Reseller News

Gentrack driven into the red for year by $14.6M impairment

While its CA+ acquisition has not performed for Gentrack, its Evolve analytics buy appears to be paying off
Ian Blck (Gentrack)

Ian Blck (Gentrack)

NZX-listed utilities  and airports software vendor Gentrack Group reported a bottom line loss of $3.3 million in 2019 after taking a $14.6 million impairment.

The impairment related to CA+, the airport software specialist Gentrack acquired in 2017.

Revenue for the year ended 30 September was million was $111.7 million, up 7 per cent on 2018 with recurring revenue up 22 per cent to $78.2 million.

Gentrack is in the process of shifting its customer base to a software as a service model. Recurring revenues now account for 70 per cent of total revenues.

EBITDA of $24.8 million was down 20 per cent year-on-year.

Despite challenging market conditions, Gentrack said its UK business achieved 36 per cent revenue growth on with the addition of four new energy customers, a water utility customer and three new Evolve projects.

Evolve is an analytics software company Gentrack bought in mid-2018 for $44.2 million.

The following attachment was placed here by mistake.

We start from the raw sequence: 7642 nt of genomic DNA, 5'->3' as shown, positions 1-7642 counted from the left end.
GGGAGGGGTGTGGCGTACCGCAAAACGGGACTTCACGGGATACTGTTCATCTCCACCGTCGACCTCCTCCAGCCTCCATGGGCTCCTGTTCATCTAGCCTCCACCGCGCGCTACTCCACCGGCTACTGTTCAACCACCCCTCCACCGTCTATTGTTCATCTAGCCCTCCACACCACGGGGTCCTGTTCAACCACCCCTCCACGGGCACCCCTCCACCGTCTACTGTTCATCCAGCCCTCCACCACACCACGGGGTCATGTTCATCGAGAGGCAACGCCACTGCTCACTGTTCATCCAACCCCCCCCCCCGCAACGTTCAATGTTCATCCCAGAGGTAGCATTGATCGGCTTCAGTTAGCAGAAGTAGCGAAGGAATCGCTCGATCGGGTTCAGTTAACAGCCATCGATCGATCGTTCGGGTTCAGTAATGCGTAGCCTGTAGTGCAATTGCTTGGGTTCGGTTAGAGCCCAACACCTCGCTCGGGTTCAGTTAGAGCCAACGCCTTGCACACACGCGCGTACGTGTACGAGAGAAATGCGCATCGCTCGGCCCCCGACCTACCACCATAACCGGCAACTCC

“It’s been a challenging year for our energy customers with government intervention in pricing reducing margins for energy suppliers in the UK and Australia," chief executive Ian Black said.  

"Despite this, we have seen many customers leverage our solutions to grow their businesses which has contributed to increases in our annual recurring revenue for utilities this year, up 26% per cent on 2018 to $67.9 million.

Veovo, Gentrack's airports business, added Mexico City, Luton and Buenos Aires as new customers in 2019. 

The company's largest ever deployment of the airport operations solution at Orlando Airport also went live in 2019, alongside a major project at Newark Liberty Airport.

R&D spend was also up 21 per cent on 2018 to $13.5 million, of which $5.1 million was capitalised. 

However, Gentrack warned that continuing uncertainty in its core UK market, meant results were expected to be broadly flat in 2020.